How to reduce resistance to green cleaning

by FM Media
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Fresh Green Clean’s BRIDGET GARDNER uncovers how ISS achieved staff support for green cleaning.

“A good worker is invisible. They are usually only noticed if they have made a mistake or have forgotten to do something,” notes Duane Hawkins, general manager of operations of the New South Wales Government cleaning division of ISS Facility Services. He is discussing an unexpected opportunity he has found to recognise and reward the quiet achievers of a workforce that are rarely celebrated – the cleaning staff.

This case study focuses on how training, provided by ISS school-based cleaning staff to support the process of change from traditional chemicals to certified ‘green’ brands and microfibre technology, has provided far more than new skills and knowledge.
Gaining an awareness of how their actions could benefit the environment, the health of students and themselves lifted their own perceived value. This has had a positive spin-off effect on staff morale and their willingness to adopt the new cleaning regime.
Hawkins describes the decision to formally train team leaders in green cleaning as “a natural fit with our philosophy of always looking for more sustainable and safer ways of working, by taking the time to improve skill levels”. What he says he didn’t anticipate was that trainees would return to their worksites so fired up by what they had learned that their co-workers would all ask to be trained as well.
This story stands in sharp contrast to the typical scenario of a company introducing green cleaning products with only a cursory demonstration, then being surprised by the poor results, complaints, refusal to use them or even workers secretly bringing their own products because ‘the green products didn’t work’.

Training was delivered by ISS-employed trainers in partnership with Lennox Institute, which provided the materials and trainer training. The session is part of a suite of three nationally accredited units by the Lennox Institute branded as greenRclean, each aimed at a different organisational role. These are:

  1. CPOCMN3001A: Participate in environmentally sustainable work practices (Cleaning)
  2. CPPCMN4002A: Implement and monitor environmentally sustainable work practices (Management)
  3. CPOCMN4001A: Develop workplace policies and procedures for sustainability (Development)

The program was developed to be consistent with the industry’s much broader understanding of green cleaning than the official competency scope of environmental sustainability, by incorporating worker and occupant health and safety, and effective methodologies.
For ISS, this equated to real benefits in terms of the capacity to reduce risk and worker compensation. For New South Wales’ schools, this results in a cleaning workforce that understands and is committed to the principles of sustainability and to protecting the health of the students.
However, it has been the additional focus on the effective use of milder green products and chemical-free technologies while still achieving a high standard of hygiene that has ensured the successful outcome.

Introducing sustainable change into a workplace is always a challenge, and cleaning is no different. Most cleaners take pride in the skills they develop, such as the speed in which they complete tasks, and will attach this to a specific method or product, or even fragrance. Upsetting this comfort zone is bound to meet with resistance, especially when the behaviour has been entrenched over many years.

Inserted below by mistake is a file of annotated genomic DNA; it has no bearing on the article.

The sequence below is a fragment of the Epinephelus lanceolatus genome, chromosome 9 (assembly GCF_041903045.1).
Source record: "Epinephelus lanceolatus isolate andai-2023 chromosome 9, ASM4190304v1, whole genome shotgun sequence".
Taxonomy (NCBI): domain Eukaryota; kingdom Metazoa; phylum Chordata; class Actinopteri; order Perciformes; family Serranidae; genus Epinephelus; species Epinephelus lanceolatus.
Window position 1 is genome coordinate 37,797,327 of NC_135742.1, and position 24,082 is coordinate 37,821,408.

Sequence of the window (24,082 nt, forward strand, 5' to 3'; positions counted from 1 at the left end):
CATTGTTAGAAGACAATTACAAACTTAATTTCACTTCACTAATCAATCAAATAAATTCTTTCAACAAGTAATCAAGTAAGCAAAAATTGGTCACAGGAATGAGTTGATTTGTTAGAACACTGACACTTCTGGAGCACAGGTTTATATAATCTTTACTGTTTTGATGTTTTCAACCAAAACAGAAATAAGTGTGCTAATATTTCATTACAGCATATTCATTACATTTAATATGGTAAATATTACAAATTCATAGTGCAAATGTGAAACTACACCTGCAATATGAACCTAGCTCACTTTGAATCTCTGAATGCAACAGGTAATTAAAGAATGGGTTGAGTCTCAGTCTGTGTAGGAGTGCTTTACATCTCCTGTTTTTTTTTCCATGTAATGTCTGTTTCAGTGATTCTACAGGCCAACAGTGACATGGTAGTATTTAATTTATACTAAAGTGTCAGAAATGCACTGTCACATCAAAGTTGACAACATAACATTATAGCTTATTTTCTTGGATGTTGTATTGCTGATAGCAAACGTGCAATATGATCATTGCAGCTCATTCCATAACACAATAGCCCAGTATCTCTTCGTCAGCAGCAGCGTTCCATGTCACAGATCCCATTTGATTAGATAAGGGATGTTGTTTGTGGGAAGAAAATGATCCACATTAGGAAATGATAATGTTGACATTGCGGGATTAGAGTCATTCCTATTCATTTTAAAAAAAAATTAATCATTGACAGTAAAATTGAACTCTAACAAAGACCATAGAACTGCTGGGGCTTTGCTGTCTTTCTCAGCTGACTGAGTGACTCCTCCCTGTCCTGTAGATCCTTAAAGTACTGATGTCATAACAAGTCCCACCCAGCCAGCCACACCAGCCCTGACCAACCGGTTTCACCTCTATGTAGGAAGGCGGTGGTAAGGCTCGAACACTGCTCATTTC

ISS trainer, Toni Marks relates that trainees often entered the training session with a negative attitude toward having to attend and to green cleaning in general. She describes the three components that help to turn this resistance around as:

  1. Commencing the training by focusing on the trainees’ own wellbeing facilitated their buy-in by sending a clear message that the company valued them and were willing to invest in them.
  2. The extent of the health and environmental concerns, plus the large number of solutions available to address them, can appear overwhelming. Explaining that green cleaning is not a list of regulations, but rather a range of options from which to choose according to their relevance to each work situation, reassured trainees and allowed them to explore options with an open mind.
  3. Engaging trainees in hands-on demonstrations of more effective ways of using greener cleaning products – this was possibly the most important key to overcoming barriers to change.

Marks goes on to explain, “When we took the time to show them how to use the cloths properly and to explain what happens when they tip chemicals down the stormwater drain and the potential health effects linked to their old products, they felt valued and empowered to take what they had learned back to their workplace.”

Worksite audits carried out before and after the training was delivered showed measurable improvements across all sites. ISS area managers have also documented resource savings that resulted from a range of practical worksite projects they carried out as part of the management training unit. This includes significant reductions in packaging waste and chemicals, and energy via the improved efficiency of vacuum cleaners.

Bridget Gardner is the director of Fresh Green Clean, an independent consultancy in sustainable cleaning practices for the facilities cleaning and management sectors.

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